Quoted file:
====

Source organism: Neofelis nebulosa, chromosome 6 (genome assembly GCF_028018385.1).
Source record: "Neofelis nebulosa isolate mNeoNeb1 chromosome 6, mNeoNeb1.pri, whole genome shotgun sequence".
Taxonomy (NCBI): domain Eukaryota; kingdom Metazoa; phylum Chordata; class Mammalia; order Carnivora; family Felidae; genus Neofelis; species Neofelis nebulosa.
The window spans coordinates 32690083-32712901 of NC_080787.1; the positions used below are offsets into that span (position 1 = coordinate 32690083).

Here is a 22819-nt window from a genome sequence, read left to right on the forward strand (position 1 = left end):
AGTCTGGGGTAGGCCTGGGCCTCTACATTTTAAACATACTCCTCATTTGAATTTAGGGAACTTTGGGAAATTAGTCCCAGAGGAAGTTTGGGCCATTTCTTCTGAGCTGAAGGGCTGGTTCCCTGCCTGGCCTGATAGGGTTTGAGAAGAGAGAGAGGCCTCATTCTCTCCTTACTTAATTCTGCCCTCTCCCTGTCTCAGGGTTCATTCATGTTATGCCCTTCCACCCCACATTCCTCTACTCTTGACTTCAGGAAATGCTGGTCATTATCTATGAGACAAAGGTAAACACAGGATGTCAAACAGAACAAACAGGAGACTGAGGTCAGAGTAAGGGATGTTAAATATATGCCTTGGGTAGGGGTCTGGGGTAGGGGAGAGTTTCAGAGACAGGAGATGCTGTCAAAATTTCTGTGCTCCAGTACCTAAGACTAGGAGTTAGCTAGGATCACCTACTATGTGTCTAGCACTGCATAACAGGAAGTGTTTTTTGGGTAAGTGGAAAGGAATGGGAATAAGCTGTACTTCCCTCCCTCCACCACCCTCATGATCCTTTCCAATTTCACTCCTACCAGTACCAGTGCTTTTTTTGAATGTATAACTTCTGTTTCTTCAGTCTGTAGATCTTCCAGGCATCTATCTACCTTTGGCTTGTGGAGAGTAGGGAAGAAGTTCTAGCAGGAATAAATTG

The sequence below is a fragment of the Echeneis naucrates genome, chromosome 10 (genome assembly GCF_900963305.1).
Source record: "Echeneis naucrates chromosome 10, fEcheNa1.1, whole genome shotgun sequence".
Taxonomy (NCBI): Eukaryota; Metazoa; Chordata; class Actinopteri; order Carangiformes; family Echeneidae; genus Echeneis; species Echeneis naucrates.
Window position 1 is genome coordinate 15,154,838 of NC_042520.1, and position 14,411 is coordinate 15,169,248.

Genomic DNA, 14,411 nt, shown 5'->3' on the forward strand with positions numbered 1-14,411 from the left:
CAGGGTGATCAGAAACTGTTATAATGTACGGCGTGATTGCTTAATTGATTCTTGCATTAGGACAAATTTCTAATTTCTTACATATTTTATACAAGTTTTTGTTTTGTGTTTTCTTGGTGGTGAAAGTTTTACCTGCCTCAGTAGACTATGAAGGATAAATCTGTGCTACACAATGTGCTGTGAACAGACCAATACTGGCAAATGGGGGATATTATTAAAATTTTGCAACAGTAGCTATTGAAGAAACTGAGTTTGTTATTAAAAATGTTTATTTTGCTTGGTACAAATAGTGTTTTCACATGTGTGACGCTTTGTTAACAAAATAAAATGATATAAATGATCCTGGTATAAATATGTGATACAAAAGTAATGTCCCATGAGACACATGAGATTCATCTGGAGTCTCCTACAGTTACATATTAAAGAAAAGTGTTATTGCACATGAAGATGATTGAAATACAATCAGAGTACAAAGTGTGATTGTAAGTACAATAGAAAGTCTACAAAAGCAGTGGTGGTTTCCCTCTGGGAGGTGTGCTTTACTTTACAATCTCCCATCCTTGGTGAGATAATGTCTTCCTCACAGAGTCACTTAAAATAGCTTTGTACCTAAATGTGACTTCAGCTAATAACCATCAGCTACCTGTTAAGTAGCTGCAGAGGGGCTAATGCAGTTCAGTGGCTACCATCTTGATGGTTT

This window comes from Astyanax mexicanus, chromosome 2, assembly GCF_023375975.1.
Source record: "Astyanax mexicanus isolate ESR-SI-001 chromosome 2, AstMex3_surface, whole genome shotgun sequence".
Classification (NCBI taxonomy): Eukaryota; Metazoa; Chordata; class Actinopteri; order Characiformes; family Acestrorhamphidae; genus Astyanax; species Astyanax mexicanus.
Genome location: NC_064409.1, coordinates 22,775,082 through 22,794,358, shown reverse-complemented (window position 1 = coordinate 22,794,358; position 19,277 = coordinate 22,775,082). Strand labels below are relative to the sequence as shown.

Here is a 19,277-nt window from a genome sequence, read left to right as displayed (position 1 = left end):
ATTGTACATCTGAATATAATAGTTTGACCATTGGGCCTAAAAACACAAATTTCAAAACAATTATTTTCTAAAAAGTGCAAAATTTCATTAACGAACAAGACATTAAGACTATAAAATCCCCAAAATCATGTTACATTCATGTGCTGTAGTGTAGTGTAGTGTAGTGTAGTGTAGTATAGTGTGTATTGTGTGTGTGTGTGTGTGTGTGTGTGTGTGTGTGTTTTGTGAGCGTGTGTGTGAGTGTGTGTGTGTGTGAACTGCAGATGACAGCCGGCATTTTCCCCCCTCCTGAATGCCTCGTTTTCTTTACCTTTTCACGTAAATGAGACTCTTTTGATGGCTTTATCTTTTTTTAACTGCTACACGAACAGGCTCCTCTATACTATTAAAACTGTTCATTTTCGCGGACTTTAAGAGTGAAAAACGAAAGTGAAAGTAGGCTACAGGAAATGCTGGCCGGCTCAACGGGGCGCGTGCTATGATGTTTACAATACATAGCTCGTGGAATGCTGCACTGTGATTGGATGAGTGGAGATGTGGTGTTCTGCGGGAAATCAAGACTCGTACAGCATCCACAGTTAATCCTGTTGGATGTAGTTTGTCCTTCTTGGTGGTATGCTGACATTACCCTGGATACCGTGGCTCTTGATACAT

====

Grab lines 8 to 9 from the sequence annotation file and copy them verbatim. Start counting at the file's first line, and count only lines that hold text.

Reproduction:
Source record: "Echeneis naucrates chromosome 10, fEcheNa1.1, whole genome shotgun sequence".
Taxonomy (NCBI): Eukaryota; Metazoa; Chordata; class Actinopteri; order Carangiformes; family Echeneidae; genus Echeneis; species Echeneis naucrates.